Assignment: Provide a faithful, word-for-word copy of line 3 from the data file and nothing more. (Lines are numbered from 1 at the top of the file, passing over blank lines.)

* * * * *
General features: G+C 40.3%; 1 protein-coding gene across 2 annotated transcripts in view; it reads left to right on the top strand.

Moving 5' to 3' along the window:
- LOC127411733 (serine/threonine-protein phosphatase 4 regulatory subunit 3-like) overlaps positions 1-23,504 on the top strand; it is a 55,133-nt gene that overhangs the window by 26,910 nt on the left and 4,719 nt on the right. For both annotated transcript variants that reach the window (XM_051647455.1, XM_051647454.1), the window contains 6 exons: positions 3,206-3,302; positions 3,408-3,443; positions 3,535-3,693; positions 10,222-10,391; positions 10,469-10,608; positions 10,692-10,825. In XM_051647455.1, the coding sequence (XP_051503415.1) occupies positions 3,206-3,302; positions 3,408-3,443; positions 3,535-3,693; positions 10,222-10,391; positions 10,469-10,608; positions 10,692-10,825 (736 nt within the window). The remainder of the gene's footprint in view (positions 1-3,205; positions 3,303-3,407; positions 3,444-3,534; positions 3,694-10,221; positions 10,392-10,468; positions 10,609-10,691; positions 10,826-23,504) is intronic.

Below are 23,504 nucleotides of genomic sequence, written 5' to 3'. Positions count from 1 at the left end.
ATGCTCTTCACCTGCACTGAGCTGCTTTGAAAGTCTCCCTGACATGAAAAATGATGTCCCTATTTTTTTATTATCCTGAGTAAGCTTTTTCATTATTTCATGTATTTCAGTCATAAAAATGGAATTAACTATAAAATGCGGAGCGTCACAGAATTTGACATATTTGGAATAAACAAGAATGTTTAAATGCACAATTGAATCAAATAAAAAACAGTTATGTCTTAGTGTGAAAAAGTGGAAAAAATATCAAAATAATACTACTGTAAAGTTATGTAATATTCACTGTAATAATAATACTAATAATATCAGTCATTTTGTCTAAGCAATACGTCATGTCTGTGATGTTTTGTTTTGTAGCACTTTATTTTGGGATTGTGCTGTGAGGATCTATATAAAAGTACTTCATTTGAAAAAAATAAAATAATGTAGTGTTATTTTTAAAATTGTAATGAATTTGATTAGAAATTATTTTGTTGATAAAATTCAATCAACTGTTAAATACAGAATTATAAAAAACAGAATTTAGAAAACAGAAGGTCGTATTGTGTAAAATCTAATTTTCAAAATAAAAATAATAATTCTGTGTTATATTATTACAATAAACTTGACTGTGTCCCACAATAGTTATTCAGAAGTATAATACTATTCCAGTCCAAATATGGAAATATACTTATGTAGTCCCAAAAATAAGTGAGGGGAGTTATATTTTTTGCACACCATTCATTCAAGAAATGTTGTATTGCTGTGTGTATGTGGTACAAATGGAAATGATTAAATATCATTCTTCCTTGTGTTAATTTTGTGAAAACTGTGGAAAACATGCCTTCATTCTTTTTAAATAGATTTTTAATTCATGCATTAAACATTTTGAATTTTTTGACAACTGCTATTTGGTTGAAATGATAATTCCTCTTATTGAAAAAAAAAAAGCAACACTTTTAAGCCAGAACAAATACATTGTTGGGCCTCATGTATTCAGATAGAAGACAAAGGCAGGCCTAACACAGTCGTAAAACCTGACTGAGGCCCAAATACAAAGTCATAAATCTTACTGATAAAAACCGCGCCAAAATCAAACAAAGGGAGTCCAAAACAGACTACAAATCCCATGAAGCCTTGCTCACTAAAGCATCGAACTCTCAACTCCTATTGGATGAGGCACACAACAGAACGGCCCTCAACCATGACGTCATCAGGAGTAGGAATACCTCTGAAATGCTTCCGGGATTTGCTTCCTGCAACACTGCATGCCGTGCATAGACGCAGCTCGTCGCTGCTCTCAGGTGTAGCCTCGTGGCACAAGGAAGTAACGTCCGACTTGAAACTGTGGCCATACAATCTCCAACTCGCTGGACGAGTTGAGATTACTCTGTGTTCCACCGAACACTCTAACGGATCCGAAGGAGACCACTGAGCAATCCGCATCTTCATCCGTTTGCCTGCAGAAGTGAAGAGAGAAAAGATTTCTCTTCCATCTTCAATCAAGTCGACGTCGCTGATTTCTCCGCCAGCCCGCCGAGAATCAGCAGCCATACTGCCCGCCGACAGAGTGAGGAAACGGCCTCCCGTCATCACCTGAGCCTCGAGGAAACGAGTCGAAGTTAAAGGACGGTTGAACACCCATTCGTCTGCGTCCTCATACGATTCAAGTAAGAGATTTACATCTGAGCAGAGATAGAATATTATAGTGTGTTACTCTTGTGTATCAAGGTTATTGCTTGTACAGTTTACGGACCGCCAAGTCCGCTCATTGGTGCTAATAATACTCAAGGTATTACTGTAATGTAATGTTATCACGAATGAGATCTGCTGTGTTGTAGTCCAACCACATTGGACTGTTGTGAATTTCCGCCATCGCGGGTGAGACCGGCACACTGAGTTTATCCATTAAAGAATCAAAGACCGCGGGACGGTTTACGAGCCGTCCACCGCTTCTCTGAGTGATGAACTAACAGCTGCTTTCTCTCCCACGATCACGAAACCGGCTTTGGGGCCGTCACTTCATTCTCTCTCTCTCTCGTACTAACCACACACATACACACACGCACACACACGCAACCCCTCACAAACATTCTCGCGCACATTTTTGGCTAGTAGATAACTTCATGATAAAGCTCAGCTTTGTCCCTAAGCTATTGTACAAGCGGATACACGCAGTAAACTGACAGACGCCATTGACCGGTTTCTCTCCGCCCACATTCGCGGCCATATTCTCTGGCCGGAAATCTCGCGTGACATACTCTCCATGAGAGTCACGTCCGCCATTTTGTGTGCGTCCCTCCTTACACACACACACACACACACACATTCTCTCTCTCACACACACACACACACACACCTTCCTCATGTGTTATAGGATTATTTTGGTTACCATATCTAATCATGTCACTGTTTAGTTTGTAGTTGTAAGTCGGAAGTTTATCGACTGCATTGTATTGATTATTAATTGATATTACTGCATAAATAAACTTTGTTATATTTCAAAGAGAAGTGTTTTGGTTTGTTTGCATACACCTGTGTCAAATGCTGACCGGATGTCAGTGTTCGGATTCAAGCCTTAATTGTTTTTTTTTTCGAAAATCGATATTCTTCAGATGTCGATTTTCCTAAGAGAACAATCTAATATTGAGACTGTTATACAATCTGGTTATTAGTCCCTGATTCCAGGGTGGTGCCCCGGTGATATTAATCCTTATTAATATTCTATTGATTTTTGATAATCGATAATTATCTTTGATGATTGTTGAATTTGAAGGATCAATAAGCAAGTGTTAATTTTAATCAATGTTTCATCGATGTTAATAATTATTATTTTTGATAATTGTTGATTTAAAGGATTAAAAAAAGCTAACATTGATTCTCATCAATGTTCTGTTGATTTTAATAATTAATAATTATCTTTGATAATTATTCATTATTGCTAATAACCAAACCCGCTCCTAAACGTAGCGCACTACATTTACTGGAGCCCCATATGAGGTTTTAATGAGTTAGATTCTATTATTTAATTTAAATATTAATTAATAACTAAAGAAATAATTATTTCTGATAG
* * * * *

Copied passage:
- LOC127411733 (serine/threonine-protein phosphatase 4 regulatory subunit 3-like) overlaps positions 1-23,504 on the top strand; it is a 55,133-nt gene that overhangs the window by 26,910 nt on the left and 4,719 nt on the right. For both annotated transcript variants that reach the window (XM_051647455.1, XM_051647454.1), the window contains 6 exons: positions 3,206-3,302; positions 3,408-3,443; positions 3,535-3,693; positions 10,222-10,391; positions 10,469-10,608; positions 10,692-10,825. In XM_051647455.1, the coding sequence (XP_051503415.1) occupies positions 3,206-3,302; positions 3,408-3,443; positions 3,535-3,693; positions 10,222-10,391; positions 10,469-10,608; positions 10,692-10,825 (736 nt within the window). The remainder of the gene's footprint in view (positions 1-3,205; positions 3,303-3,407; positions 3,444-3,534; positions 3,694-10,221; positions 10,392-10,468; positions 10,609-10,691; positions 10,826-23,504) is intronic.